I ran the 39th installment of my quarterly old school tabletop rpg convention yesterday. It was absolutely lovely. Without question the most fun I’ve had on the con this year.
For this one I had taken the time to properly prepare a dungeon of the type I typically like. A mix of puzzles, a lot of danger which is avoidable, a fun magic item or two, and some gonzo elements.
As you may guess from the title there’s also a fair bit of humour involved.
I’m hoping to do a little write-up about the dungeon and the process of writing it, but for now I just want to share my joy over how well the two sessions played out.
In the first session I had six players, four of whom had never played a tabletop rpg before. Four of the players (one veteran included) were children aged 12. Everyone had a whole lot of fun, even though they all died in the end. There was a little infighting about who should have the magic sword they found, but no casualties there. The dungeon also has a timecycle where half the time is a lot more dangerous than the other half. They quickly figured this out, as well as how to manipulate the cycle to keep away from the dangerous darkness.
And then they ignored that completely and were wiped out when the cycle reached the dangerous time…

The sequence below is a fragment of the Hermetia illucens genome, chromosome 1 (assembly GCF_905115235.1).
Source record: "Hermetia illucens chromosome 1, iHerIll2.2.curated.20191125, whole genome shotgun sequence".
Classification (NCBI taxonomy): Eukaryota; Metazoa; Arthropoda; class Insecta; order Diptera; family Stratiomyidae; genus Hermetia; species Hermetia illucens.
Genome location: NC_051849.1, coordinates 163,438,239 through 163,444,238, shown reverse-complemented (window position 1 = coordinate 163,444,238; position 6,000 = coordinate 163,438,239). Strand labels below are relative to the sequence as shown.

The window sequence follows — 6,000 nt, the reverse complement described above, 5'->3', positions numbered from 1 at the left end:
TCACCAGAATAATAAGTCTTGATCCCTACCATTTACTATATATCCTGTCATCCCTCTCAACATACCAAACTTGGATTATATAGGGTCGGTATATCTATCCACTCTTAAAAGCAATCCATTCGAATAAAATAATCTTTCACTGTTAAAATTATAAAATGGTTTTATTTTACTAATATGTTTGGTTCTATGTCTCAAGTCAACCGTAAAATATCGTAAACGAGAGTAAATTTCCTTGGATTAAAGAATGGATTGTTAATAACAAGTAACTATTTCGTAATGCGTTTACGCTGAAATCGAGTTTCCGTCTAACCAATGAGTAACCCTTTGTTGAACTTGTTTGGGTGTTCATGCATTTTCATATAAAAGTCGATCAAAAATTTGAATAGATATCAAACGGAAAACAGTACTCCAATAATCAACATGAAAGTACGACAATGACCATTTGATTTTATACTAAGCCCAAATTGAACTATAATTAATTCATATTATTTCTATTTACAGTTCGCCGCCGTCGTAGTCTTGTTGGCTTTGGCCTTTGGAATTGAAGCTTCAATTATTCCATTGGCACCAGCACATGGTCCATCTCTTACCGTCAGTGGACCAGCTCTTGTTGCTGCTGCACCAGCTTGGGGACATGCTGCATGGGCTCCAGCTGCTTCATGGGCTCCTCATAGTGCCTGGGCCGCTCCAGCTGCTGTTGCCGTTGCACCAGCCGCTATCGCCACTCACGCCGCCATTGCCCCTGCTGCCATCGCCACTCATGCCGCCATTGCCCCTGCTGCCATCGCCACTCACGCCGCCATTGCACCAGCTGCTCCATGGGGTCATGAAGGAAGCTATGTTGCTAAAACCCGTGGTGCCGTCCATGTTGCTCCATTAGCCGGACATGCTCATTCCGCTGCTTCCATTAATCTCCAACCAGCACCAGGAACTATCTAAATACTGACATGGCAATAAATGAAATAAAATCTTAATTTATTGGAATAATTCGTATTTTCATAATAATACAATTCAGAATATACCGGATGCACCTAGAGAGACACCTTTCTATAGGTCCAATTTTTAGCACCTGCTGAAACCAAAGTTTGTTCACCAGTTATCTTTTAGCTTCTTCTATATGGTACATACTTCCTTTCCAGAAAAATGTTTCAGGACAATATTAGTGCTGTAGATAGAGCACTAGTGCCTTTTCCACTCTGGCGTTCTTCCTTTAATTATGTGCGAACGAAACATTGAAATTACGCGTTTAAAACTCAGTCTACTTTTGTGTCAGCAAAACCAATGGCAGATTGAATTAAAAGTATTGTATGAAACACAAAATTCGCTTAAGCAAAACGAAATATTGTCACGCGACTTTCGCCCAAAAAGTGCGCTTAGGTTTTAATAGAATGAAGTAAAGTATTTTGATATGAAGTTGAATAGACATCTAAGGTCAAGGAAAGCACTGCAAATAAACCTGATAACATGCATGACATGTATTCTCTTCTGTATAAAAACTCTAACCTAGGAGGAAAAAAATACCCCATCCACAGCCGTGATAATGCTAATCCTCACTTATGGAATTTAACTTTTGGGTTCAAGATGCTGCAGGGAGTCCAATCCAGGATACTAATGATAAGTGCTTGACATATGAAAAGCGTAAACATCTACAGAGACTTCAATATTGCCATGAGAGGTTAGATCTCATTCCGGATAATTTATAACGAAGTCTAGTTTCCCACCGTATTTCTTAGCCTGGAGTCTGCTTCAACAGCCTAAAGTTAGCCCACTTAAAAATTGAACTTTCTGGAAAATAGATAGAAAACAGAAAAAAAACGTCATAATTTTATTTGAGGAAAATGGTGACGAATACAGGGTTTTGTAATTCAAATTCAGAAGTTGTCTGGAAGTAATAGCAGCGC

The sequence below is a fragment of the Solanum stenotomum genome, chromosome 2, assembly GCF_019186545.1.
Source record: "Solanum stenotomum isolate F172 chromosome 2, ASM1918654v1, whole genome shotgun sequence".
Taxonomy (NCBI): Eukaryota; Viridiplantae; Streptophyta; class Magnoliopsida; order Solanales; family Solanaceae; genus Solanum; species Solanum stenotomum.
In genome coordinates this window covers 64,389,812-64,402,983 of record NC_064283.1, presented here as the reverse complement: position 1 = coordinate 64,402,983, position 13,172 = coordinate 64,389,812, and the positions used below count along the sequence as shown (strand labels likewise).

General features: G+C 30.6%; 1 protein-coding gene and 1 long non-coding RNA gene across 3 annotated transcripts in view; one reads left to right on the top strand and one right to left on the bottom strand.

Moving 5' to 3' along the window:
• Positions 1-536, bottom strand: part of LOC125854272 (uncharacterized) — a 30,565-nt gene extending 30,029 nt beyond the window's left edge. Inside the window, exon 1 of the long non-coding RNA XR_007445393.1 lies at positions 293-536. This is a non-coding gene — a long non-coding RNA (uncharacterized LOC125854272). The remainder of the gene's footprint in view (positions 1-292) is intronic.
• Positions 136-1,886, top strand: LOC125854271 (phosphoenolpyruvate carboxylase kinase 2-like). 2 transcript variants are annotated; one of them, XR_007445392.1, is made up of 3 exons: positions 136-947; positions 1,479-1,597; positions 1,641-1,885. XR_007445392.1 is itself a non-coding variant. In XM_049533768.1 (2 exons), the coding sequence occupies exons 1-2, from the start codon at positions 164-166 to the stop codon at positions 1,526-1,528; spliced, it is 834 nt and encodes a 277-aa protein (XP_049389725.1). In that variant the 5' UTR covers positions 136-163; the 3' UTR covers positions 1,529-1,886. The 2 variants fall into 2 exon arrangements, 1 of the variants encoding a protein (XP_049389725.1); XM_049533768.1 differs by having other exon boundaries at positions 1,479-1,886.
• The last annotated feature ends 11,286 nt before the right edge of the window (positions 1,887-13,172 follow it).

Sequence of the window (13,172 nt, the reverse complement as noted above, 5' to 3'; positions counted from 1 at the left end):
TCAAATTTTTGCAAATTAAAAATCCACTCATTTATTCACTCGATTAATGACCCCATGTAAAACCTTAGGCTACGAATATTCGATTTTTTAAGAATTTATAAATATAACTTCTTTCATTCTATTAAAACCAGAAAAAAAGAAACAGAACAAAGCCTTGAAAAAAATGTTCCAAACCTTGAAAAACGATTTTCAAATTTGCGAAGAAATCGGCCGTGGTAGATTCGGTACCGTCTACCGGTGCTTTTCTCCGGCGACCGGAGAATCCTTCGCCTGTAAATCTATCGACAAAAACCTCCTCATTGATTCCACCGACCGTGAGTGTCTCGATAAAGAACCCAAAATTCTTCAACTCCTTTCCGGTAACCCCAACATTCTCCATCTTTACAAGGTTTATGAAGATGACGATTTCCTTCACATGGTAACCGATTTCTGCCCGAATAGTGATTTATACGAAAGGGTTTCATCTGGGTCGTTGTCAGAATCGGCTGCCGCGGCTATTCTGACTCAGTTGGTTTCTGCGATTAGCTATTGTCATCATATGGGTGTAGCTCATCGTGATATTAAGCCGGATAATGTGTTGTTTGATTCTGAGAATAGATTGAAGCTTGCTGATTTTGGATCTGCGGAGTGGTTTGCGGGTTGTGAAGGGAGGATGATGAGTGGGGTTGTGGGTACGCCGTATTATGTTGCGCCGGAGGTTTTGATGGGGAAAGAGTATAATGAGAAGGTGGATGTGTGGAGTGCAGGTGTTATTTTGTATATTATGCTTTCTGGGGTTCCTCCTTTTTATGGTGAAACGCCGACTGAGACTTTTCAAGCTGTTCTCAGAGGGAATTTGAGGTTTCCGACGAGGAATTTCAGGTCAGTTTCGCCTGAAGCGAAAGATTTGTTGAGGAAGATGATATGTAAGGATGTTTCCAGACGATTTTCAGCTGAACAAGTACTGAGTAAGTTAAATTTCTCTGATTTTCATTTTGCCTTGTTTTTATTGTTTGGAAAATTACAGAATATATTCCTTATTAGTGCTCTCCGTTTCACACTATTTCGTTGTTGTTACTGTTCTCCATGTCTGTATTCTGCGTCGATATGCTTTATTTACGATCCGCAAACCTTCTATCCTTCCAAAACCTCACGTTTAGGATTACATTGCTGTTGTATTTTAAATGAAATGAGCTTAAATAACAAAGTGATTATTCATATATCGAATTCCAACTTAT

The other session had five players, including a parent with two children aged 11 and 12. They were experienced players but were new to the con and the play style.
This is very much the kind of gaming where anything fun goes. For lack of imagination when it came to picking names we had Bob the fighter and his halfling son Bob Jr. The Bobsons were the only casualties for this group and one of them was replaced by Bob’s wife/Bob Jr’s mother, the halfling Bobelina, who sought and exacted revenge for her loss.
This group was more coordinated and fairly methodical in its approach. They kept track of the time and reset the dungeon time cycle regularly. They didn’t run blind into anything. They even handled the Giga Kitten extremely well.
Oh, and they found and looted the bodies of the first group…
-- CC0 Björn Wärmedal